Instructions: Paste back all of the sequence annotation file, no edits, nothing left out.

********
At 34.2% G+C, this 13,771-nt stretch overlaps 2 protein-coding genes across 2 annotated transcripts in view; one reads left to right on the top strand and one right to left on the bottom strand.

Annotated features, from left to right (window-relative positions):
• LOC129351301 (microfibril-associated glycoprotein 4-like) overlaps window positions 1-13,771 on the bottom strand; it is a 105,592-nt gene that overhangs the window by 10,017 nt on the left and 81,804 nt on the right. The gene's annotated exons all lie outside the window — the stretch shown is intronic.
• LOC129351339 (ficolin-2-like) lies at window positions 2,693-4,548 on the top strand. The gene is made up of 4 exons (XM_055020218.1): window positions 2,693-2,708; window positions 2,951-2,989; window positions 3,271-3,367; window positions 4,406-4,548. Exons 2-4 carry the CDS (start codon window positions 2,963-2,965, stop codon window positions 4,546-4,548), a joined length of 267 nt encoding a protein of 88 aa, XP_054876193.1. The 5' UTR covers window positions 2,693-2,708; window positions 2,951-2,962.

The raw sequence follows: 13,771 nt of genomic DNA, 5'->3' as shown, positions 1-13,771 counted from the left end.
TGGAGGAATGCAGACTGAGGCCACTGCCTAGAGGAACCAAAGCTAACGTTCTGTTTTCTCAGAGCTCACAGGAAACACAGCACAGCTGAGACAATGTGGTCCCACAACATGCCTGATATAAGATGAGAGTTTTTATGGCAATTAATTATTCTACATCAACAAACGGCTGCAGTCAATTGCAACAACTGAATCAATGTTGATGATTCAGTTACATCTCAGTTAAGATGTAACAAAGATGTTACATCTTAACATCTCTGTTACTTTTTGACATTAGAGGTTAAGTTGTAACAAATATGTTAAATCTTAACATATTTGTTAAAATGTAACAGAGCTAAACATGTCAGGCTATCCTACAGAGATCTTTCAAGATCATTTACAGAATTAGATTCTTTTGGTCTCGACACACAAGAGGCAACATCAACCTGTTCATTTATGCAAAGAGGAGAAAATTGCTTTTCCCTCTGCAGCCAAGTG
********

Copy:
At 34.2% G+C, this 13,771-nt stretch overlaps 2 protein-coding genes across 2 annotated transcripts in view; one reads left to right on the top strand and one right to left on the bottom strand.

Annotated features, from left to right (window-relative positions):
• LOC129351301 (microfibril-associated glycoprotein 4-like) overlaps window positions 1-13,771 on the bottom strand; it is a 105,592-nt gene that overhangs the window by 10,017 nt on the left and 81,804 nt on the right. The gene's annotated exons all lie outside the window — the stretch shown is intronic.
• LOC129351339 (ficolin-2-like) lies at window positions 2,693-4,548 on the top strand. The gene is made up of 4 exons (XM_055020218.1): window positions 2,693-2,708; window positions 2,951-2,989; window positions 3,271-3,367; window positions 4,406-4,548. Exons 2-4 carry the CDS (start codon window positions 2,963-2,965, stop codon window positions 4,546-4,548), a joined length of 267 nt encoding a protein of 88 aa, XP_054876193.1. The 5' UTR covers window positions 2,693-2,708; window positions 2,951-2,962.

The raw sequence follows: 13,771 nt of genomic DNA, 5'->3' as shown, positions 1-13,771 counted from the left end.
TGGAGGAATGCAGACTGAGGCCACTGCCTAGAGGAACCAAAGCTAACGTTCTGTTTTCTCAGAGCTCACAGGAAACACAGCACAGCTGAGACAATGTGGTCCCACAACATGCCTGATATAAGATGAGAGTTTTTATGGCAATTAATTATTCTACATCAACAAACGGCTGCAGTCAATTGCAACAACTGAATCAATGTTGATGATTCAGTTACATCTCAGTTAAGATGTAACAAAGATGTTACATCTTAACATCTCTGTTACTTTTTGACATTAGAGGTTAAGTTGTAACAAATATGTTAAATCTTAACATATTTGTTAAAATGTAACAGAGCTAAACATGTCAGGCTATCCTACAGAGATCTTTCAAGATCATTTACAGAATTAGATTCTTTTGGTCTCGACACACAAGAGGCAACATCAACCTGTTCATTTATGCAAAGAGGAGAAAATTGCTTTTCCCTCTGCAGCCAAGTG